There are many lines of evidence showing that NZ has warmed during the past century.

New Zealand temperature trends from a set of eleven climate stations with no significant site changes since the 1930s

Rescuing Pacific Island climate data

NIWA climate scientists are working with Pacific Island National Meteorological Services to ‘rescue’ their climate records. Digitising data held only in paper-based records protects them from degradation. It also makes the data much more readily available for analysis, potentially contributing to a better understanding of long-term climate variation.

Location of Total Carbon Column Network Observing Sites (as of November 2009). GOSAT is the Greenhouse Gases Observing Satellite.

This schematic shows how greenhouse gas measurements are made for the Total Carbon Column Observing Network at NIWA's Lauder Atmospheric Research Station in Central Otago, New Zealand.

This is a description of technical terms used in the Total Carbon Column Observing Network project page.

NIWA's research station at Lauder in Central Otago specialises in measuring CFCs, ozone, UV levels and greenhouse gases and has a wide range of world-class instruments and research scientists.

Three new posters of the Cook Strait and Wellington Harbour seabed reveal for the first time a treasure trove of detailed information for the benefit of all New Zealanders.

14 September 2009 - Port of New Orleans CEO, Gary La Grange, is in Wellington to talk about the lessons New Orleans learnt from its recovery from Hurricane Katrina and how these experiences can help protect coastal and port areas worldwide. Mr La Grange is one of the keynote speakers at the Australasian Coasts and Ports Conference at Te Papa Tongarewa, from 16-18 September 2009.

NIWA and IBM today announced a multi-million dollar partnership where NIWA will purchase one of the world’s most powerful supercomputers for use in environmental forecasting.

Our oceans are expected to become more acidic as carbon dioxide concentrations rise. This will likely have impacts on the plankton, which play a major role in ocean ecosystems and processes.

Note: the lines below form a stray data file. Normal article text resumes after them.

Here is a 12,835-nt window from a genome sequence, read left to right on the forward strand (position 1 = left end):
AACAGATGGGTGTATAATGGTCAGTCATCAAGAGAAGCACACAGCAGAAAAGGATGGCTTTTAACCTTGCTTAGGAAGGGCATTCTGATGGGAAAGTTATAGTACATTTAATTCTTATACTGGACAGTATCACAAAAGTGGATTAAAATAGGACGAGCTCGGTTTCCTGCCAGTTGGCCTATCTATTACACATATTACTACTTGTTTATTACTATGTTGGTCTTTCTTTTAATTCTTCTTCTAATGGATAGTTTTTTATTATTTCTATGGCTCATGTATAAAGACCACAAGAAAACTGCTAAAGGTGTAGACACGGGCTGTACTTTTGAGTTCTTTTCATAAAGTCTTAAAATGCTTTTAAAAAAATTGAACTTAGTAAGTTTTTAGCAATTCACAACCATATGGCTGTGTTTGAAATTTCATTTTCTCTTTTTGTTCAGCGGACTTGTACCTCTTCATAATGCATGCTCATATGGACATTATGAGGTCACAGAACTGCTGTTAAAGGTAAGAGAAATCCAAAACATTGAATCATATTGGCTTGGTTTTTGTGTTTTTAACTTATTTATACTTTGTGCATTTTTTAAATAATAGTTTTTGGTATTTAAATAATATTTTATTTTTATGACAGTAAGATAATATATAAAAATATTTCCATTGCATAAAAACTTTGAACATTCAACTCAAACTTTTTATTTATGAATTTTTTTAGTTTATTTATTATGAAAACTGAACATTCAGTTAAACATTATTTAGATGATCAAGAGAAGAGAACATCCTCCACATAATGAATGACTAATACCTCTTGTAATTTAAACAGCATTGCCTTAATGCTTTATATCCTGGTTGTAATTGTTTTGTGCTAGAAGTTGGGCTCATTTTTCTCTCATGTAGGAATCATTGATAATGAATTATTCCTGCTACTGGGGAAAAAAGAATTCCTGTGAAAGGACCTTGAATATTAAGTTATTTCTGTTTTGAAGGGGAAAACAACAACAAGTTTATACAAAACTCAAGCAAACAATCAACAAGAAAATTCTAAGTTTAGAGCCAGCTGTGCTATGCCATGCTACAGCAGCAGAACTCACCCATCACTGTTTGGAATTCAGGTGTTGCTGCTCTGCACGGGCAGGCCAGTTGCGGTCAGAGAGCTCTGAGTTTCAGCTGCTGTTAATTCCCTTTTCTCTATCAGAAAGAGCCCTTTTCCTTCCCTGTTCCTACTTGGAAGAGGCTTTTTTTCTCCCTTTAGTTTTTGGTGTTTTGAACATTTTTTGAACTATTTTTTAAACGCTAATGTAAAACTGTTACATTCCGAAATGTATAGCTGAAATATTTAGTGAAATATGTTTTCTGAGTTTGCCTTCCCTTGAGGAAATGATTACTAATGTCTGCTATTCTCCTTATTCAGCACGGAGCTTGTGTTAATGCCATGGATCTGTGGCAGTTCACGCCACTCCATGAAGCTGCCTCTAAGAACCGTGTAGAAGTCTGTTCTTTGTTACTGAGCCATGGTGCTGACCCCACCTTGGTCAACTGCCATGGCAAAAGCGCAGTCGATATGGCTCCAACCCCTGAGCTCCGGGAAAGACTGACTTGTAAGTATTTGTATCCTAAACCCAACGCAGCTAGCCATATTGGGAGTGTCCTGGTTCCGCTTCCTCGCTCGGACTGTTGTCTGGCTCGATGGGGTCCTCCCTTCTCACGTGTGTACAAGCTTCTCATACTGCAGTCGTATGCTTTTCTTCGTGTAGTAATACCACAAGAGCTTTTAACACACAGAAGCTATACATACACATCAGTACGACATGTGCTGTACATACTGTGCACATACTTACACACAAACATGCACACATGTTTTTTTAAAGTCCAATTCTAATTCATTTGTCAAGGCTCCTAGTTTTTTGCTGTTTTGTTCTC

NIWA is conducting a five–year study to map changes in the distribution of plankton species in surface waters between New Zealand and the Ross Sea.
These studies extended NIWA's regional climate modelling work, addressing future changes in drought risk and extreme winds under a warming climate.
Climate data and common terms explaining the causes and effects of climate change.

Projections of how climate change is likely to affect New Zealand.

Large areas of the ocean, such as the north Tasman and Mediterranean Seas, are low in nutrients with only limited growth of phytoplankton, the microscopic plant cells at the base of the food chain.

Pages

 
 
 

Key contacts

Chief Scientist - Climate, Atmosphere and Hazards
Principal Scientist-Marine Biogeochemistry
Principal Scientist - Climate Applications
Principal Scientist - Atmosphere and Climate
Principal Scientist - Climate

All staff working on this subject

Principal Scientist - Coastal and Estuarine Physical Processes
Principal Scientist - Climate
placeholder image
Marine Biogeochemistry Technician
placeholder image
Coastal and Estuarine Physical Processes Scientist
Principal Scientist - Atmosphere
Principal Scientist-Marine Biogeochemistry
Principal Scientist - Climate Applications
Emeritus Researcher – Atmospheric Radiation
Principal Scientist - Atmosphere and Climate
Principal Scientist - Climate
placeholder image
Marine Physics Modeller
placeholder image
Freshwater Fisheries Ecologist
placeholder image
Physical Oceanographer
Principal Scientist - Coastal and Estuarine Physical Processes
Chief Scientist - Climate, Atmosphere and Hazards
Atmospheric Scientist
placeholder image
Freshwater Fish Ecologist
Environmental Economist
Subscribe to RSS - Climate change